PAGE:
Quimica analitica

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Analytical chemistry lab 1
Treatment of experimental data
Sara Munoz
Lab partner: Eric Ziegler
08/28/2012

This experiment is the first lab of this semester; it is useful because it helps us understand how to calibrate our instruments to obtain a more accurate and precise data which is always useful. Whenever we want to make a measurement ( for instance, measure the weight of a flaskplus its constituents) we want to make sure that our value is very close to the true one, otherwise this error, even if at first it seems insignificant, it can propagate from calculation to calculation or all throughout this experiment and at the end we get a result that’s really far from what we expected or from the true value

This lab consists of two parts:
_ the first part is thecalibration of a pipette and the second part is the calibration of a burette.

In the first part, we used three different flasks of 125 ml each and labelled them 1,2,3 respectively. We also used a pipette of 25 ml and three stoppers for each flask.

Procedure:
Each flask was carefully cleaned and dried before the experiment started. We used acetone to dry them.
First, we weighed each flaskindividually with its stopper on and empty on an electronic balance. We weighed each flask three times to get a more accurate measurement of the mass of each flask. It turns out that we got the same measurement three times for the same flask. We recorded the results in the table sheet under empty mass.

We got for the first flask on average, from the three measurements taken:
. m1= 128.406 grams.For the second flask, we got :
. m2=115.763 grams
and the third;
.m3=122.872 grams.

Then, using the 25 ml pipette, we filled these three flasks with 25ml (this is the reading from the pipette’s line) each and weighed them again to see the difference in weight which is due to the added wáter.

For the first flask we got:
.m1’=153.304 grams
for the second:
.m2’=140.681 grams
forthe third one:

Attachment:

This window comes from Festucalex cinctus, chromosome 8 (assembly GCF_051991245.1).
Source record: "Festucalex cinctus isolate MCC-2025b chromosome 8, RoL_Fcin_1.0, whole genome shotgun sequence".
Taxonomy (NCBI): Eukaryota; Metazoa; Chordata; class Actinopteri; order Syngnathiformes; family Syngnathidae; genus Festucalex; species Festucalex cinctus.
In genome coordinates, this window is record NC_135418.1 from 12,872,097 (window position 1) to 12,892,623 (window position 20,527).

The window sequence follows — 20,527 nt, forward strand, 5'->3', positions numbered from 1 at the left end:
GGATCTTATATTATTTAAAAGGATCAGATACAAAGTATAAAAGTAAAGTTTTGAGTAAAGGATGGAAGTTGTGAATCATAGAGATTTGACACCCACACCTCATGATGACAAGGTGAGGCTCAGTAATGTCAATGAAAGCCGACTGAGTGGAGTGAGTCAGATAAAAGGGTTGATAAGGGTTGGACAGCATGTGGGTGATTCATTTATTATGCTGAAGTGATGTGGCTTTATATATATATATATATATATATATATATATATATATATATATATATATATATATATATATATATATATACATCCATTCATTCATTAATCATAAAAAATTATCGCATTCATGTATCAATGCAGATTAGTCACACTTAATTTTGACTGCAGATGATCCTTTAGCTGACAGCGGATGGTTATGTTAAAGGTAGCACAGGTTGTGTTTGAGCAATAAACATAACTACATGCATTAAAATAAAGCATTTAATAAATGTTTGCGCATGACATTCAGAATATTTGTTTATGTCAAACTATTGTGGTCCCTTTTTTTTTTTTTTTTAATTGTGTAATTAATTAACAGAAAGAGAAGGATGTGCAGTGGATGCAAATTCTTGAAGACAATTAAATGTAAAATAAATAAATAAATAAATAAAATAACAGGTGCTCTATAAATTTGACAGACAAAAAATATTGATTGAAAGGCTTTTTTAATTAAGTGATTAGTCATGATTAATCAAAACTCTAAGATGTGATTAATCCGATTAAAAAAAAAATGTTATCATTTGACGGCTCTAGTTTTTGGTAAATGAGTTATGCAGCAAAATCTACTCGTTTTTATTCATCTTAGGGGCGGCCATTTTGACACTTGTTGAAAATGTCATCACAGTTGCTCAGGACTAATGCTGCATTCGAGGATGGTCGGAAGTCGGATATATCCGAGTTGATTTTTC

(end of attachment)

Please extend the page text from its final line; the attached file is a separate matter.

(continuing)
.m3’=147.783 grams.

Now, if we take the difference between the mass of the flask with water added and empty, we get how much water we added.

.dm1=m1’-m1=153.304-128.406=24.898 grams
.dm2=m2’-m2=140.681-115.763=24.918 grams
.dm3=m3’-m3=147.783-122.872=24.911 grams

we also measured the temperatura of each flask with water added; and recorded 24°C for each one of them.Now, by looking at the table data of density of water vs. temperature, we get that, for a temperature of 24°C, the density of the water is: pwater=0.9973 gr/ml

now, knowing the mass of the water added for each flask and the density of the water; we can calculate the volume delivered and compare that to the 25ml that we were supposed to deliver with the pipette.

By using the formula: V=m/pwhere p=density of the water at 24°C=0.9973 gr/ml

V1=dm1/p=24.898/0.9973=24.965ml
V2=dm2/p=24.918/0.9973=24.985ml
V3=dm3/p=24.911/0.9973=24.978ml

The average of these three values is

aveVolume=(24.965+24.985+24.978)/3=24.976ml

the standard deviation is:
sigma^2=[(24.976-24.965)^2+(24.976-24.985)^2+(24.976-24.978)^2]/3
= 6.8666*10^-5

sigma=0.0103577

the probable error is:P=0.6745*sigma
=0.006975

then, we corrected all the masses to vacuum.
For that, we used the formula in the lab book

Wvac= Wair[1+(pair/psub)-(pair/7.78)]

Since our temperature was 24°C, by looking at the table in p.5 we found that: pair(0.001188 g/ml)
The density of water is pwater=0.9973g/ml ( our substance is water)

Using all this information we found that:

For flask #1:Wvac1=Wair1[1+(0.001188/0.9973)-(0.001188/7.78)]
Where wair1=dm1
Wvac1=24.92365 grams very close to 25 ml which what we were supposed to add technically.
(all these results can be found in the excel sheet at the end of the lab report.)

Using the same procedure for the other flasks, we get:

For flask #2:
Wvac2=24.918[1+(0.001188/0.9973)-(0.001188/7.78)]
=24.98546 grams

flask #3:...
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